A delicious and healthy vegetable stir-fry, Pad Pak Thai is perfect for a quick and easy weeknight dinner.
Especially this version that features lean chicken tenderloins as a protein. A variety of colorful and fiber-rich vegetables—including broccoli florets, mushrooms, carrots, and snow peas—are all cooked to perfection in a savory and sweet sauce the whole family will love.
What Is Pad Pak Thai
“Pad Pak” is a popular Thai stir-fry dish that translates to “stir-fried vegetables.” In Thai cuisine, “pad” means stir-fry, and “pak” means vegetables.
Basically, this dish typically consists of a variety of fresh vegetables such as broccoli, carrots, bell peppers, baby corn, mushrooms, bok choy, and snow peas, among others.
These vegetables are quickly stir-fried in a wok or pan with garlic, oyster sauce, soy sauce, or other seasonings. Sometimes, protein like tofu, chicken, shrimp, or beef may also be added to enhance the dish.
Pad Pak is a healthy and delicious option for those who enjoy flavorful vegetable-centric dishes in Thai cuisine. It can be served as a side dish or as a main course when paired with steamed rice.
Although, here at the GERD Chef we’ve adapted the recipe to make it Gerd Friendly. As usual, there are no added vinegar, onions, garlic, or chilies in the sauce, but that doesn’t mean that the sauce is lacking flavor!
Instead of those trigger foods we’ve added ginger and star anise, classic Asian ingredients that pack a unique and fragrant punch to cut through the savory tamari (gluten-free soy sauce) and sweet honey.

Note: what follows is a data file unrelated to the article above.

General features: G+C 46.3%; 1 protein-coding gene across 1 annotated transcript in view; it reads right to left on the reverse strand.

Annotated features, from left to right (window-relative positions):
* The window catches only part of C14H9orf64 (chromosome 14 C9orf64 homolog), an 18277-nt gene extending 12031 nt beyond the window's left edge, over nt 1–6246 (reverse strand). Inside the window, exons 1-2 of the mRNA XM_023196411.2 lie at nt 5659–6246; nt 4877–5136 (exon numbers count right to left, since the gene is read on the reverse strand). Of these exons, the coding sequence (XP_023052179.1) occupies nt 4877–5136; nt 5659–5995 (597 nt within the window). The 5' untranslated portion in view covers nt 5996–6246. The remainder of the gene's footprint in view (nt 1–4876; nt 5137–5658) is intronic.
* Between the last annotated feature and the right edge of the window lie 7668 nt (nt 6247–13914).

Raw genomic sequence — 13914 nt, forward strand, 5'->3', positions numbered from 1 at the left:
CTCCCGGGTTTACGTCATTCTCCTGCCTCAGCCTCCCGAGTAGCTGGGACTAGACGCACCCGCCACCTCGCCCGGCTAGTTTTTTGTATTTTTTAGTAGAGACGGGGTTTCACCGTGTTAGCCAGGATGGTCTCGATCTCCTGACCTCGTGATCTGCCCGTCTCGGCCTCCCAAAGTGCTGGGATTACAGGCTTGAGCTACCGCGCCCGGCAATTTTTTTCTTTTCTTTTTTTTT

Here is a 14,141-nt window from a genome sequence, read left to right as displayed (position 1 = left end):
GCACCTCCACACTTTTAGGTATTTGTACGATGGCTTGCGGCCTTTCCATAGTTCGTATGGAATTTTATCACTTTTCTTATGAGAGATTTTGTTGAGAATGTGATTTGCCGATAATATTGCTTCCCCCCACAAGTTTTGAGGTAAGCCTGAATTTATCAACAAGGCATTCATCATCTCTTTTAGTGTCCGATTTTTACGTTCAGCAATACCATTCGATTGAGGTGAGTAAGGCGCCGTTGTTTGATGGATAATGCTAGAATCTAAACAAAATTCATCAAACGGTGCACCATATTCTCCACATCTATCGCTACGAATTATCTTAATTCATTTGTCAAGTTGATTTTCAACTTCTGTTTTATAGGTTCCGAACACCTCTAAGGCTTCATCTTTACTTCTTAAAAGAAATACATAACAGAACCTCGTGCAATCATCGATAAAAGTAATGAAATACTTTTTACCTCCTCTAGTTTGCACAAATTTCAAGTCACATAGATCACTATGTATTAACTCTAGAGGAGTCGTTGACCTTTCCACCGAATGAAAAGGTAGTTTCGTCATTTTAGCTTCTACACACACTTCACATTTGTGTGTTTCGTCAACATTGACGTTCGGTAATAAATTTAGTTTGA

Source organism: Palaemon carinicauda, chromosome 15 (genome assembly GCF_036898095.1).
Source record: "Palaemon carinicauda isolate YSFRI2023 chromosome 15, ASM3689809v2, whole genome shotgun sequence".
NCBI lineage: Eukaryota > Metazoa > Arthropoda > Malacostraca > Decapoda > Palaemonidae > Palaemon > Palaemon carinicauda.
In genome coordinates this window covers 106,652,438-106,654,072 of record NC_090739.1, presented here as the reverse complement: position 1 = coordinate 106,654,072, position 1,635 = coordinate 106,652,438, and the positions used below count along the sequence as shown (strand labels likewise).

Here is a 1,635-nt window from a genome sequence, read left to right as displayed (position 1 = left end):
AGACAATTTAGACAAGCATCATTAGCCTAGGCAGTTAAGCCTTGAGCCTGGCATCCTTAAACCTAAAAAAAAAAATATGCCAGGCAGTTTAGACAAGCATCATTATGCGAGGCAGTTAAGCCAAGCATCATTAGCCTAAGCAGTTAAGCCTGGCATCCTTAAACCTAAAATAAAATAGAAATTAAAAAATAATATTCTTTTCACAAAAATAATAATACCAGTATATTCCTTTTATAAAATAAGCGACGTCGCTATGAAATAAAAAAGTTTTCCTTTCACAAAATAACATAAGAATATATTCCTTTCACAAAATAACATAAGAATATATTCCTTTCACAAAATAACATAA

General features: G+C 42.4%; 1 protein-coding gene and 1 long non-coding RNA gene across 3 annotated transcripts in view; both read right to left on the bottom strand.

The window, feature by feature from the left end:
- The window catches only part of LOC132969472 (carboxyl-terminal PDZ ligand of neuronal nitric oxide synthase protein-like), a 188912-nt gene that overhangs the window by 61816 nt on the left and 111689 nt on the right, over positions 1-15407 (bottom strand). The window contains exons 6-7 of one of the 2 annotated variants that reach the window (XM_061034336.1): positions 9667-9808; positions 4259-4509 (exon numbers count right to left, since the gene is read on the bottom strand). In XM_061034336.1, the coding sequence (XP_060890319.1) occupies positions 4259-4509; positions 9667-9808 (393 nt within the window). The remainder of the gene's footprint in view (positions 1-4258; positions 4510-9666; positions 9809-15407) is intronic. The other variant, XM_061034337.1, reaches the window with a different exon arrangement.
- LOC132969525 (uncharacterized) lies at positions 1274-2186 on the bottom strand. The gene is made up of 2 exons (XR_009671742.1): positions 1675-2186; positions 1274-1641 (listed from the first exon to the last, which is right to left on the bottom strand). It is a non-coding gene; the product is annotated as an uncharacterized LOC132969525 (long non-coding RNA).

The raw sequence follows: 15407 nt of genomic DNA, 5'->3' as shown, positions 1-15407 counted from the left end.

Ingredients for Pad Pak Thai
Sesame oil- the perfect oil flavor profile for Asian cooking.
Chicken tenderloins- the lean protein your whole family gets into.
Reduced-sodium tamari soy sauce- this low sodium version has all the umami and adds just enough salt.
Broccoli florets- even your kids will get into them after they’ve soaked up the delicious sauce.
Mushrooms- dealer’s choice on what kind of mushroom you use here. Baby Bellas are fantastic, though!
Crinkle cut carrots- because Thai food without these crunchy gems? No thanks.
Snow peas- Yessss! Snappy and sweet, don’t skip these.
Water- is the base of the “to die for” sauce.
Honey- great Asian food should be sweet, salty, and complex. Here’s that sweetness.
Cornstarch- just a touch gives the sauce the perfect level of silkiness
Fresh ginger or ginger paste- spicy without being tough on the tummy
Star anise- this beautifully shaped herb is a staple of Asian cooking
How To Make Pad Pak Thai
To start, heat a little sesame oil in a very large skillet or wok. The larger the better, as there will be quite a lot of vegetables going into the dish later on.
Then, stir-fry chopped chicken tenderloins in the sesame oil until they begin to brown on all sides. Secondly, pour in a splash of reduced-sodium tamari and continue to stir-fry the chicken until the tamari has caramelized onto the meat. Next, remove the chicken from the skillet and set aside to reintroduce to the stir fry later.